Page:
Kentucky Press News Service

Vaporizing Kentucky legislature sold out public health and tobacco farmers this time

June 18, 2018 - 2:33pm
When the Kentucky legislature sells out public health, we often blame loyalty to tobacco farmers. But this year the legislature sold out farmers too. On July 1, Kentucky's excise tax on cigarettes will rise by 50 cents a pack. The excise tax on electronic cigarettes will remain the same: Zero. This is a win for tobacco giant Altria, which outspent everyone lobbying the legislature this year, and its spinoff Philip Morris International, which has ambitious plans to replace cigarettes with safer "smoke-free products." Cigarette makers are reinventing themselves as purveyors of no-burn nicotine-delivery devices, which require very little tobacco to manufacture. If PMI achieves its "future beyond cigarettes," tobacco farming's already dim future will be even dimmer. 2018-06-18T13:01:55-04:00

Has Mitch McConnell given in to President Trump to save poll ratings?

June 18, 2018 - 2:33pm
Mitch McConnell made history Tuesday when he became the U.S. Senate’s longest-serving Republican leader. But the Kentuckian’s ultimate place in history is likely to be determined by how he deals with President Trump, who continues to make history of the dubious kind. When McConnell became leader in 2006, Republican foreign policy was pretty much what it had been since World War II - for internationalism, free trade and taking on tyrants. Today, McConnell and other party leaders stand by as Trump assaults the world order, imposing bogus tariffs on our closest allies, disparaging them in language once reserved for our enemies and doubling down on his praise for brutal dictators. McConnell, for the time being at least, has capitulated. 2018-06-18T12:50:40-04:00

Five charged in theft of weapons to appear in court

June 18, 2018 - 2:33pm
Five people charged in the burglary of storage buildings that held firearms and other items are set to appear in court Monday. A Warren County grand jury indicted William Christopher Hagan, 32, Michael Scott House, 35, Scott Mitchell Johnson, 36, Mariah Shea Montgomery, 34, and Bryan Craig Wilkins, 29, on numerous criminal counts. The five defendants, all of Bowling Green, are charged in an April 24 incident at Bowling Green Self-Storage where the owner reported four storage units had been forced open by a burglar who cut the locks on the doors. 2018-06-18T12:26:34-04:00

WKU regents will consider 4 percent tuition hike, operating budget Friday

June 18, 2018 - 2:33pm
Western Kentucky University students will have to shell out more tuition dollars if the university’s Board of Regents approves a proposed 4 percent increase Friday. A proposed tuition and fees schedule said the rate for resident undergraduate students would increase from $5,101 to $5,301 per semester. The rate for nonresident undergraduate students would rise from $12,756 to $13,248. 2018-06-18T12:18:55-04:00

Multi-county economic development organization created by Lewis County businessman

June 18, 2018 - 2:33pm
Sam Howard has jump-started an organization aimed at attracting industry and employers to Northeast Kentucky, a dream he had before contracting an illness that paralyzed his body. Howard, a lifelong Lewis County resident, was the founder of Trace Creek Construction, a successful local contractor and remains as its CEO. "Rural Kentucky is a diamond in plain view but still hidden from sight. I have decided to help fix that problem in Northeast Kentucky," Howard said. "By attracting companies to our region, the AA Highway will come to be known as the Automotive and Aerospace Highway," Howard said. 2018-06-18T12:06:51-04:00

Officials look for alternatives to arming Kentucky teachers

June 18, 2018 - 11:32am
The idea of arming Kentucky’s public school teachers with guns was largely rejected this week by lawmakers and experts discussing how to keep students safe in the aftermath of a January shooting at Marshall County High School that killed two teens and injured about two dozen others. An estimated 294 threats of school violence statewide followed the shooting, leading to student arrests, canceled classes, and demands for action. Lawmakers are about six months away from making recommendations, but some themes emerged at a first round of legislative meetings on school safety. 2018-06-18T10:47:48-04:00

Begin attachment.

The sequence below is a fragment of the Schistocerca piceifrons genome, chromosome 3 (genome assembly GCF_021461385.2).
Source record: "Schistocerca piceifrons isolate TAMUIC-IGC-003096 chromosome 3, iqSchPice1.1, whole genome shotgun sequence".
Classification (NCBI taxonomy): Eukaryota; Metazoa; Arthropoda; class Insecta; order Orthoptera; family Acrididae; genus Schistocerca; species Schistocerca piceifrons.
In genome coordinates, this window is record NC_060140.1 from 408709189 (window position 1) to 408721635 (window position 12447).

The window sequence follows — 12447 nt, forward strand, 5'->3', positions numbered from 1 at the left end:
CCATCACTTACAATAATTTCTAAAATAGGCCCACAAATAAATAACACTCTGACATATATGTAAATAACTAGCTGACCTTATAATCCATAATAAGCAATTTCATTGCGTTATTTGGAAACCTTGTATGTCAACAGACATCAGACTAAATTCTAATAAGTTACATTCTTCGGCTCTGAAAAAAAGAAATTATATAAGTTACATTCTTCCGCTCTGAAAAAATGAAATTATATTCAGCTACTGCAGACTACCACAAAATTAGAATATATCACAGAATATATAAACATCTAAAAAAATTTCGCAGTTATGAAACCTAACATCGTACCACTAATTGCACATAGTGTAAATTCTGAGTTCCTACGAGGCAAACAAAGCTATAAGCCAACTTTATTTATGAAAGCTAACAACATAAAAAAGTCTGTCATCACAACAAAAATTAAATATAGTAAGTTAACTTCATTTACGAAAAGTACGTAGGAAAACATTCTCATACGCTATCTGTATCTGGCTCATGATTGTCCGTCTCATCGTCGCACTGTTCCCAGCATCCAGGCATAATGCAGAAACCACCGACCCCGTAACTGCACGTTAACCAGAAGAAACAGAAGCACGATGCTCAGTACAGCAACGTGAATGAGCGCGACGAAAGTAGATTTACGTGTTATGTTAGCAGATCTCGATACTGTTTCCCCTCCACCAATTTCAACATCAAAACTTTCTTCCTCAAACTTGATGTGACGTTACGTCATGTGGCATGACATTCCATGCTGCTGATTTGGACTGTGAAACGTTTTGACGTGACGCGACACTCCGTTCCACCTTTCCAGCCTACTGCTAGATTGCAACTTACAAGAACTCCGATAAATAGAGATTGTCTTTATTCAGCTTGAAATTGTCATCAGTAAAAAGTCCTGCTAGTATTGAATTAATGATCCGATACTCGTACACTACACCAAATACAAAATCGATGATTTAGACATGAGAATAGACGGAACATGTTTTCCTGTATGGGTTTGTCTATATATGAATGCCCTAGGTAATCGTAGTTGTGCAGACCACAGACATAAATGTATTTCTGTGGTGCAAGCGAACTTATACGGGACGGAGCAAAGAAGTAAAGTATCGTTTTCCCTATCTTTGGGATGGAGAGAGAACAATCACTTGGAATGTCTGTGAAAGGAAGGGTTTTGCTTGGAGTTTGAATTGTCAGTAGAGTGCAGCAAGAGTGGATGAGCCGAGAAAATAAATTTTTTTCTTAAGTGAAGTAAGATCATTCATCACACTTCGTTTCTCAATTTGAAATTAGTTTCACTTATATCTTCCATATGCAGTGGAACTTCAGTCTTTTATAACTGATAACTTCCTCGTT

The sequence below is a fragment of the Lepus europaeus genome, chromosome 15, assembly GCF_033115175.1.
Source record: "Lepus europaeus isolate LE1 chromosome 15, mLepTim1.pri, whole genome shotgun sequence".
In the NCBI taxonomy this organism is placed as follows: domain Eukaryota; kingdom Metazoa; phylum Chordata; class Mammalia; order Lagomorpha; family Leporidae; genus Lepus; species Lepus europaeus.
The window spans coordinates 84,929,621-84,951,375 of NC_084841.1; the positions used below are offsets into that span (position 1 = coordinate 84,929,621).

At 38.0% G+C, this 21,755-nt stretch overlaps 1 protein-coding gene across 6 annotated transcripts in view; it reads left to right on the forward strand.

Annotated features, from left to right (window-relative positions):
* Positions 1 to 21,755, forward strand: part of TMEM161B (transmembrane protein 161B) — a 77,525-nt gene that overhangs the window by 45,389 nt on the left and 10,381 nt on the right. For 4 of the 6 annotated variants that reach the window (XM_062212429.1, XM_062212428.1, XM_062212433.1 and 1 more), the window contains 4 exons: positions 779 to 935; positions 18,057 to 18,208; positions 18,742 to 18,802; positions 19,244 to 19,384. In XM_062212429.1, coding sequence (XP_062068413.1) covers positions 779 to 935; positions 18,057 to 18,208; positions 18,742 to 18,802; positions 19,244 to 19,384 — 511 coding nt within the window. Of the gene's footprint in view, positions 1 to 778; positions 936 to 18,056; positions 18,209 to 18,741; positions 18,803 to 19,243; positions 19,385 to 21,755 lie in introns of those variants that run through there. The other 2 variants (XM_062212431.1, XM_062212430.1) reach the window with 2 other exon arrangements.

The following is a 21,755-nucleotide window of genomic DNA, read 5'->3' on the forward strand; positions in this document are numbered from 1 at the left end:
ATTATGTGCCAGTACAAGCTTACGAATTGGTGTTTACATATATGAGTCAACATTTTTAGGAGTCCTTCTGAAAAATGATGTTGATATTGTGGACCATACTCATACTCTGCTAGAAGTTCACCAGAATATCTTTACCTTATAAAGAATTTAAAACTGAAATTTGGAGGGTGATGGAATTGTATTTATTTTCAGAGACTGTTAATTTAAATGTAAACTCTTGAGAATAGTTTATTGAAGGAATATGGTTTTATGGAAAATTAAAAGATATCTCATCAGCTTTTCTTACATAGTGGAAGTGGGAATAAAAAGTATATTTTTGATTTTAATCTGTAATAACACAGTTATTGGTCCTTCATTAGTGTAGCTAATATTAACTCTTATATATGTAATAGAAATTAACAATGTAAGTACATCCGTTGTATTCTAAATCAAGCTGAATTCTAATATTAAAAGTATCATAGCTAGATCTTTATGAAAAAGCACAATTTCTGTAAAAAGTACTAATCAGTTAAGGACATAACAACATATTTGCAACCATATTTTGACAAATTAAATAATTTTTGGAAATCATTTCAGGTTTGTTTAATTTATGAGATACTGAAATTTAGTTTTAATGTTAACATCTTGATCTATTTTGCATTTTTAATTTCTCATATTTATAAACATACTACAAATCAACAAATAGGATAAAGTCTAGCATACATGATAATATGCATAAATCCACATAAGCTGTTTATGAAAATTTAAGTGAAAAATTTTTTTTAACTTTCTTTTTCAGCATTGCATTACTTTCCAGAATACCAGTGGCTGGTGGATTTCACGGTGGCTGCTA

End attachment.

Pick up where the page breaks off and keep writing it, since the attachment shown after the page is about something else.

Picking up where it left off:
Murder trial called off again

June 18, 2018 - 11:32am
Murder suspect Lonnie Martin was supposed to start his trial Monday for the death of a Winchester woman in 2013. Montgomery Circuit Court officials said Friday the trial was not going to begin Monday as scheduled. Instead, Martin will be in Montgomery Circuit Court Friday afternoon for a status hearing. Martin, 44, of Stanton, is charged with stabbing Winchester resident Kyla Kline to death five years ago and burying her body on a Montgomery County farm. Martin’s Montgomery County case has been continued a number of times for multiple reasons including waiting for evidence to be tested, the lead prosecutor resigning her job and Martin’s own attorney retiring. 2018-06-18T10:00:32-04:00

Carroll files new bill on sports wagering

June 18, 2018 - 11:32am
Kentucky Sen. Julian M. Carroll, D-Frankfort, filed legislation Friday to set the framework to allow any horse racing track or off-track wagering facility to offer sports wagering. The legislation is essentially the same bill that was filed last year in anticipation of the United States Supreme Court decision issued earlier this month. The ruling found the Professional and Amateur Sports Protection Act, commonly known as PASPA, to be unconstitutional. PASPA, a federal law, prohibited sports wagering nationwide while excluding a few states. 2018-06-18T09:20:34-04:00

Batteries not included: Local toy maker uses talent to spread joy

June 18, 2018 - 11:32am
Randall Lytle, of Beaver Dam, estimates that he has made more than 100,000 wooden toys and tools since the 1960s. While he said that he’s saving some of his creations for his grandchildren and family, he has given many away to children in Ohio County. Born in Owensboro, Lytle, 84, spent about 35 years as a lock operator and was able to retire at 55. While he and his wife were attending the Parke County Covered Bridge Festival in Indiana, Lytle says that he met some men who were making toys. Lytle, who has always been talented at woodworking and craftsmanship, decided that he would start experimenting. 2018-06-18T09:16:33-04:00

Get ready for an 'above normal' heat wave Monday

June 18, 2018 - 11:32am